Europe. The EU is angry that Turkey is drilling for oil in the eastern Mediterranean, and NATO is furious that member Turkey has defied its protests to purchase S-400 missiles from Russia. Erdogan has repeatedly rejected pushback from EU leaders by calling them fascists and Islamophobes.

Just this week, Erdogan refused to express sympathy with France following the beheading of a French schoolteacher by an Islamist extremist, attacked Macron's own response to the murder, suggested the French president needed "some sort of mental treatment," and countered Macron's vow to crack down on Islamist radicals with calls for a boycott of French products.

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Less than a week before the US election, President Donald Trump is repeatedly questioning the legitimacy of the vote (if he doesn't win) over largely unsubstantiated claims of potential fraud in universal mail-in voting. But with absentee ballots coming in all-time highs in all states due to the coronavirus pandemic, some Americans worry that the system itself may not be able to handle such an influx of ballots, including those already cast by a record number of early voters. Whether or not you agree, Gallup data show that US citizens are now less confident that the election will be conducted accurately — and more concerned about election irregularities and voter suppression — than they were four years ago. We take a look at how Americans' views on these electoral integrity issues have changed from 2016 to 2020.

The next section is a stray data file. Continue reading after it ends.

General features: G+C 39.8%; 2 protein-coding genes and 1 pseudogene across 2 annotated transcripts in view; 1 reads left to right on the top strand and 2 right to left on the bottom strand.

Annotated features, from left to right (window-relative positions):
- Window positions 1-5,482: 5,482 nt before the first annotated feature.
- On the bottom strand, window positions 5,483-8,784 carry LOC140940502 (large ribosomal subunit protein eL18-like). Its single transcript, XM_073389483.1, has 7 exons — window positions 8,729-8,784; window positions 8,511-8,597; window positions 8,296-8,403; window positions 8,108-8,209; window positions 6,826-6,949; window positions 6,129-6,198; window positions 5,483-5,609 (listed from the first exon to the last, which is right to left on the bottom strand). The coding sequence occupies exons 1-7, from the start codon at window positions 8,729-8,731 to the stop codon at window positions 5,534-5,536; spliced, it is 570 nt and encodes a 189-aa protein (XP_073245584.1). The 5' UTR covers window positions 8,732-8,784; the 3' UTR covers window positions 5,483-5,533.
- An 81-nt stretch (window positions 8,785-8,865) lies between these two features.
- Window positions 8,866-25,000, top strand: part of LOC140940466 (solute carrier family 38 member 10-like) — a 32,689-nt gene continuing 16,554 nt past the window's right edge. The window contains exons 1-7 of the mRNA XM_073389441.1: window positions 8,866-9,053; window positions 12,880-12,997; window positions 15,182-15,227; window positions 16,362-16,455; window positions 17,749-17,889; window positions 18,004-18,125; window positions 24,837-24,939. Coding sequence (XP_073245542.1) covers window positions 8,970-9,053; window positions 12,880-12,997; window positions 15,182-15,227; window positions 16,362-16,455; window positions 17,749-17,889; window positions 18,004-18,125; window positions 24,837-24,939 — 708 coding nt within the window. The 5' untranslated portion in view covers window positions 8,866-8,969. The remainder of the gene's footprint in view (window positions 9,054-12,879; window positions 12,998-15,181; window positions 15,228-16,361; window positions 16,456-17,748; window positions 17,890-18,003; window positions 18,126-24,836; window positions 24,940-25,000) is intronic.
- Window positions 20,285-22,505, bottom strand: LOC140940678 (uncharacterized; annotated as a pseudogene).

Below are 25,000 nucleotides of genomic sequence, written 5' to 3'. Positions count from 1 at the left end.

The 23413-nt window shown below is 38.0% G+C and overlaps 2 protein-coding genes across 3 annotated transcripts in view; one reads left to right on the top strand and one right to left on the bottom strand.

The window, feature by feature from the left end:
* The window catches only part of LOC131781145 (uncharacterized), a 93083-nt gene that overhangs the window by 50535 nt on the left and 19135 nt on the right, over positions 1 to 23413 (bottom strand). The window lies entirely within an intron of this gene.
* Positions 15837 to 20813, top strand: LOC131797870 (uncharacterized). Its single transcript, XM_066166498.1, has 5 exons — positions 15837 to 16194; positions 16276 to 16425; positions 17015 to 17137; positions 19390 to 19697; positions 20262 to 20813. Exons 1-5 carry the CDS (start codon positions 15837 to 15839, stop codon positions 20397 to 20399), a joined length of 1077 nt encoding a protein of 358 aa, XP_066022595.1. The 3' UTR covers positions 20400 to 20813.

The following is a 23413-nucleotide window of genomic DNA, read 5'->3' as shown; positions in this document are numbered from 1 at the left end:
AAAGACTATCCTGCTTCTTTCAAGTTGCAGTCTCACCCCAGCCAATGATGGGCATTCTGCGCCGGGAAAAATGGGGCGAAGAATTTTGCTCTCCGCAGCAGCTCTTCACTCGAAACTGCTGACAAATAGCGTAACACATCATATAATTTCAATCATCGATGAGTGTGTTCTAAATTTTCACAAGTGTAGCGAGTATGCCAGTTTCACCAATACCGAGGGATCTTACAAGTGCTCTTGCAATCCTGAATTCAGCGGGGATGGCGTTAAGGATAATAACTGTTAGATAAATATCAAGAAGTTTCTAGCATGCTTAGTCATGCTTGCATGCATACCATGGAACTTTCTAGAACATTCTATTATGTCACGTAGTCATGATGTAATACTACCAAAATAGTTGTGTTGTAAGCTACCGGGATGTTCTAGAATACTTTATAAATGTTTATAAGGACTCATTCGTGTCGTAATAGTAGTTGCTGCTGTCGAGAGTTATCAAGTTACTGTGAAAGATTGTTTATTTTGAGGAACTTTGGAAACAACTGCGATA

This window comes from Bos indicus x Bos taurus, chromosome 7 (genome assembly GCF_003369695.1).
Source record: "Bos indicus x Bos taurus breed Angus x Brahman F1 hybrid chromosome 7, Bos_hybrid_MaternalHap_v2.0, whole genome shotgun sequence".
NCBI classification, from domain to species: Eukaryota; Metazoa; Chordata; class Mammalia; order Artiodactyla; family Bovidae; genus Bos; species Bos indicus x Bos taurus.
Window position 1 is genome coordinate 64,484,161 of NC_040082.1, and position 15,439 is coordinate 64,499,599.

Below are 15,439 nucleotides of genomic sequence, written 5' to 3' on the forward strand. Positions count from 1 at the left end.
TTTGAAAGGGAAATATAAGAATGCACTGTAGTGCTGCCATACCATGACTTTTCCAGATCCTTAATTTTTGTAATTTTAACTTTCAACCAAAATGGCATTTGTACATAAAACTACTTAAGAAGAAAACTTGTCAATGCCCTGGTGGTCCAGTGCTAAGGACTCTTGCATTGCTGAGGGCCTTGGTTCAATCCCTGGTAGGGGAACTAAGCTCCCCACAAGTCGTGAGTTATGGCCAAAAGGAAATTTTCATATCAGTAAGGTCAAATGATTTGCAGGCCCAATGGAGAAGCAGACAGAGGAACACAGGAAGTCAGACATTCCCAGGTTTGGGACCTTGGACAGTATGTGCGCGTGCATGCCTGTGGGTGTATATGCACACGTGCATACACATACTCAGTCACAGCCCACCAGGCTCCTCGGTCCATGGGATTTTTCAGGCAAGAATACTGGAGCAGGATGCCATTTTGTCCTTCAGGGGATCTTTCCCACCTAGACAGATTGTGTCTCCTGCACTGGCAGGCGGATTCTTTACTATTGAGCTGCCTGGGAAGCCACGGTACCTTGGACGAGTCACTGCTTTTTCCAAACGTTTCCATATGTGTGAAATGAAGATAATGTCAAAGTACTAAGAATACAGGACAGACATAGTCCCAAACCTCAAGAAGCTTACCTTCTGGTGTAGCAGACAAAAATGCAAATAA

Belarus on strike: In recent days, the Belarusian streets have turned up the heat on strongman President Alexander Lukashenko, as thousands of state factory workers and students in Belarus heeded a call from opposition leader Svyatlana Tikhanouskaya to join a general strike. Protests have roiled the country since August, when Lukashenko, in power since 1994, won a presidential election widely regarded as rigged. Last Sunday, 100,000 people turned up in Minsk, the capital. Tikhanouskaya — who ran against Lukashenko in that election and is currently exiled in neighboring Lithuania — had demanded the president resign by October 26. When he didn't, the walkout began. In one of the most iconic moments of protest so far, a striking worker at a refrigerator factory climbed the plant's tower to record a dramatic call for Lukashenko to step down. Belarus has been hit with sanctions from the US and EU, both of which are calling on him to hold new elections, but so far he has shown no signs of backing down, deploying his riot police with the usual fury. Something's got to give, soon.

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Who does Vladimir Putin want to win the US election? Given the Kremlin's well-documented efforts to sway the 2016 vote in Donald Trump's favor, it's certainly a fair question. And while there's no solid evidence that Russian interference had any decisive effect on the outcome four years ago, the Trump administration itself says the Kremlin — and others — are now trying to mess with the election again.

So let's put you in Vladimir Putin's size 9 shoes as you weigh up Donald Trump vs Joe Biden while refreshing your own personal PyatTridsatVosem (FiveThirtyEight) up there in the Kremlin.